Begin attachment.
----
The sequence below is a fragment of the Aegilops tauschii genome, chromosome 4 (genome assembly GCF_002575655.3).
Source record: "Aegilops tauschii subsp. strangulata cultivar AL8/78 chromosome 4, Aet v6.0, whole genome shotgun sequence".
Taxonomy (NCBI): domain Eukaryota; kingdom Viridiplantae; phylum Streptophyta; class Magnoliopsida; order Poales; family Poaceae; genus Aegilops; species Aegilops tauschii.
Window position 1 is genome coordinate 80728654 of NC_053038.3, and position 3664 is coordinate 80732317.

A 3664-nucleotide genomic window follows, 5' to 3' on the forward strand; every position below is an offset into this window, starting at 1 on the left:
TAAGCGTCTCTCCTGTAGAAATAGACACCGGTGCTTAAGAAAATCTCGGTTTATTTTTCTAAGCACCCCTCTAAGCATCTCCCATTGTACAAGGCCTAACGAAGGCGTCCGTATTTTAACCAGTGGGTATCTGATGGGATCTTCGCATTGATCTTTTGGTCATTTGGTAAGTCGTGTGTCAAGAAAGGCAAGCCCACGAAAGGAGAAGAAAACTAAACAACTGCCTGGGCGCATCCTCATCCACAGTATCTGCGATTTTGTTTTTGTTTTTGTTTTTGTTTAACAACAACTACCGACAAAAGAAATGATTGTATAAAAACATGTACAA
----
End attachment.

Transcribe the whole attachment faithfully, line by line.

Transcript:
The sequence below is a fragment of the Aegilops tauschii genome, chromosome 4 (genome assembly GCF_002575655.3).
Source record: "Aegilops tauschii subsp. strangulata cultivar AL8/78 chromosome 4, Aet v6.0, whole genome shotgun sequence".
Taxonomy (NCBI): domain Eukaryota; kingdom Viridiplantae; phylum Streptophyta; class Magnoliopsida; order Poales; family Poaceae; genus Aegilops; species Aegilops tauschii.
Window position 1 is genome coordinate 80728654 of NC_053038.3, and position 3664 is coordinate 80732317.

A 3664-nucleotide genomic window follows, 5' to 3' on the forward strand; every position below is an offset into this window, starting at 1 on the left:
TAAGCGTCTCTCCTGTAGAAATAGACACCGGTGCTTAAGAAAATCTCGGTTTATTTTTCTAAGCACCCCTCTAAGCATCTCCCATTGTACAAGGCCTAACGAAGGCGTCCGTATTTTAACCAGTGGGTATCTGATGGGATCTTCGCATTGATCTTTTGGTCATTTGGTAAGTCGTGTGTCAAGAAAGGCAAGCCCACGAAAGGAGAAGAAAACTAAACAACTGCCTGGGCGCATCCTCATCCACAGTATCTGCGATTTTGTTTTTGTTTTTGTTTTTGTTTAACAACAACTACCGACAAAAGAAATGATTGTATAAAAACATGTACAA